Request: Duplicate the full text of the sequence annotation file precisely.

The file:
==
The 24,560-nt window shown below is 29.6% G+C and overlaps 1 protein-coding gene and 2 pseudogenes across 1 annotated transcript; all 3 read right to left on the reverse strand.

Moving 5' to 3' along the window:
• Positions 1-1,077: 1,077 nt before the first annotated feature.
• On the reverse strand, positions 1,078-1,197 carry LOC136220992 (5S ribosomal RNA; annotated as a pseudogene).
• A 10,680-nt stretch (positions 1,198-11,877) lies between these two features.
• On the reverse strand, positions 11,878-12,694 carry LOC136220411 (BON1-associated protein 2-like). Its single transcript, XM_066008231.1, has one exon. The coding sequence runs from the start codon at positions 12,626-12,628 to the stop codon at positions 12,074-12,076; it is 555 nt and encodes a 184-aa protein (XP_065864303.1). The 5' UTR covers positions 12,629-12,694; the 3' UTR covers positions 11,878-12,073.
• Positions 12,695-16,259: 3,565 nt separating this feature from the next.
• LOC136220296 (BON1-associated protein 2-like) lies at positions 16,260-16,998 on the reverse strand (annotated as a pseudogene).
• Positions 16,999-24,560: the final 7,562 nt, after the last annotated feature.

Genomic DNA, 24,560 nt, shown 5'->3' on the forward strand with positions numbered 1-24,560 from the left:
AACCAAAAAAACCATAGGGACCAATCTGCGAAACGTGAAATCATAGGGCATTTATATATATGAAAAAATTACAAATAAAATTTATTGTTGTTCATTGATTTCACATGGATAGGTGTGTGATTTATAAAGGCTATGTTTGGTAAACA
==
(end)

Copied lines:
The 24,560-nt window shown below is 29.6% G+C and overlaps 1 protein-coding gene and 2 pseudogenes across 1 annotated transcript; all 3 read right to left on the reverse strand.

Moving 5' to 3' along the window:
• Positions 1-1,077: 1,077 nt before the first annotated feature.
• On the reverse strand, positions 1,078-1,197 carry LOC136220992 (5S ribosomal RNA; annotated as a pseudogene).
• A 10,680-nt stretch (positions 1,198-11,877) lies between these two features.
• On the reverse strand, positions 11,878-12,694 carry LOC136220411 (BON1-associated protein 2-like). Its single transcript, XM_066008231.1, has one exon. The coding sequence runs from the start codon at positions 12,626-12,628 to the stop codon at positions 12,074-12,076; it is 555 nt and encodes a 184-aa protein (XP_065864303.1). The 5' UTR covers positions 12,629-12,694; the 3' UTR covers positions 11,878-12,073.
• Positions 12,695-16,259: 3,565 nt separating this feature from the next.
• LOC136220296 (BON1-associated protein 2-like) lies at positions 16,260-16,998 on the reverse strand (annotated as a pseudogene).
• Positions 16,999-24,560: the final 7,562 nt, after the last annotated feature.

Genomic DNA, 24,560 nt, shown 5'->3' on the forward strand with positions numbered 1-24,560 from the left:
AACCAAAAAAACCATAGGGACCAATCTGCGAAACGTGAAATCATAGGGCATTTATATATATGAAAAAATTACAAATAAAATTTATTGTTGTTCATTGATTTCACATGGATAGGTGTGTGATTTATAAAGGCTATGTTTGGTAAACA